In 2016 Donald Trump became the 45th US president. As we all know the Democrats pointed the blame for his victory on Russian interference. This was the ultimate act of subversion by a foreign power, after all the Russians had allegedly just captured the head of state. This line has been repeated so often that it has become a fixed social myth, indelibly woven into the public mind. But to give it some perspective the Russians are deemed to have spent $46,000 on Facebook ads. That amounts to about 0.05 percent of the $81 million spent on Faceboook ads by the Clinton and Trump campaigns.

So why the never ending saga about Russia? Well, in this highly charged climate of political correctness that we have inflicted upon ourselves, how can we rally the people? Certainly not on a concept of the nation state, then even this is seen as racist and and runs contrary to our globalised vision. The economic model? Well no, then the Western state has a vested interest in this too, hence we need to create the image of a hostile foreign other by which to rally around the flag. Russia for historical reasons is the perfect fit. But to to blame Russia for highlighting our social divisions is almost ludicrous, then what is coming from Russia is a mere drop in the ocean compared to what we are producing ourselves. Simply turn on the radio, TV or open a newspaper, you can’t miss it.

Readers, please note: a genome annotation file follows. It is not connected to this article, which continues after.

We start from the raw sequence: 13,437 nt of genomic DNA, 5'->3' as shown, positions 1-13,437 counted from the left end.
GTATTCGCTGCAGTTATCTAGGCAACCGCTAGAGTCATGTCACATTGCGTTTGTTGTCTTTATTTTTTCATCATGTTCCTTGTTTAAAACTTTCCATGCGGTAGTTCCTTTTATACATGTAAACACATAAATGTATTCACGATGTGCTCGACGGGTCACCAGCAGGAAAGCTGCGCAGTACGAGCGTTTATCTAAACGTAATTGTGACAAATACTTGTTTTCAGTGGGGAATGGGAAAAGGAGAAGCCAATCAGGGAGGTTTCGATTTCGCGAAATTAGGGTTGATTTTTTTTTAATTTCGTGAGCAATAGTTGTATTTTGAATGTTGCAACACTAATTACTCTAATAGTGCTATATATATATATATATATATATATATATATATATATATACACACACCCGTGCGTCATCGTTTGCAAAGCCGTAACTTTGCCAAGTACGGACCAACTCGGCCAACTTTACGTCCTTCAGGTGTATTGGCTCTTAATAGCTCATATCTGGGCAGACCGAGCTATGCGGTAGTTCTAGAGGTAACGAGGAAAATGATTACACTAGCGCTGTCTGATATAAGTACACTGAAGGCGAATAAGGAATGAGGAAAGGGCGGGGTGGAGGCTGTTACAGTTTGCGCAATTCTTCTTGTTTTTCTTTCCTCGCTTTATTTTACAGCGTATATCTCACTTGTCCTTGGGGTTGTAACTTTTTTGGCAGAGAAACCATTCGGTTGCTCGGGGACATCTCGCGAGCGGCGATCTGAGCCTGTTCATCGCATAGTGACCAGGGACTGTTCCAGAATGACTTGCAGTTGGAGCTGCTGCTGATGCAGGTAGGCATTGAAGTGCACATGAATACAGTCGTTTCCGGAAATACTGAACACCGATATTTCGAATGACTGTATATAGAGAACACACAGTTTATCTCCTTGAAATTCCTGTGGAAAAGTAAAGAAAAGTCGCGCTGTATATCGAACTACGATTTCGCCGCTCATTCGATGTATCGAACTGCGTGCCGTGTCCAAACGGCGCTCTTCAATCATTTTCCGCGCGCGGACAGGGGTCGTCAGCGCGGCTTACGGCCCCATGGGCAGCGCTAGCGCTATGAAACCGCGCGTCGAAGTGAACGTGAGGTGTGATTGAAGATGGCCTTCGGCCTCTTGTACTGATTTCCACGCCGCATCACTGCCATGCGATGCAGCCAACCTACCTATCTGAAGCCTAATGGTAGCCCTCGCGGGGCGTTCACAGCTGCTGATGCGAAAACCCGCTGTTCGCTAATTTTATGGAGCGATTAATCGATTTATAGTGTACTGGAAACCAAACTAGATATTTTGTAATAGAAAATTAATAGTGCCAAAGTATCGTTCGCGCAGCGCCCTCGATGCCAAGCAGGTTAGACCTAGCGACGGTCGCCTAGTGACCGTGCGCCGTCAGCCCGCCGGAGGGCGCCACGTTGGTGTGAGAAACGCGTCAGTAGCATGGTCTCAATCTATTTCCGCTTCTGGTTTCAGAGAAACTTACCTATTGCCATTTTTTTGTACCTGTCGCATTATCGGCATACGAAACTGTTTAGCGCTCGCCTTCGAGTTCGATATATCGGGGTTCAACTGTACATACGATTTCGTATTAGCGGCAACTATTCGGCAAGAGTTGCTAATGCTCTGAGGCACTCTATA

As for Putin, well by contrast he is seeking to build a state on traditional values, on the nation state, in which the church has once more been placed at the centre of society. The Russians after all learnt a lot about the effects of subversion when the Soviet state collapsed in 1991. Has he anything to teach us, probably yes? Would we listen? Never.

Richard Sattler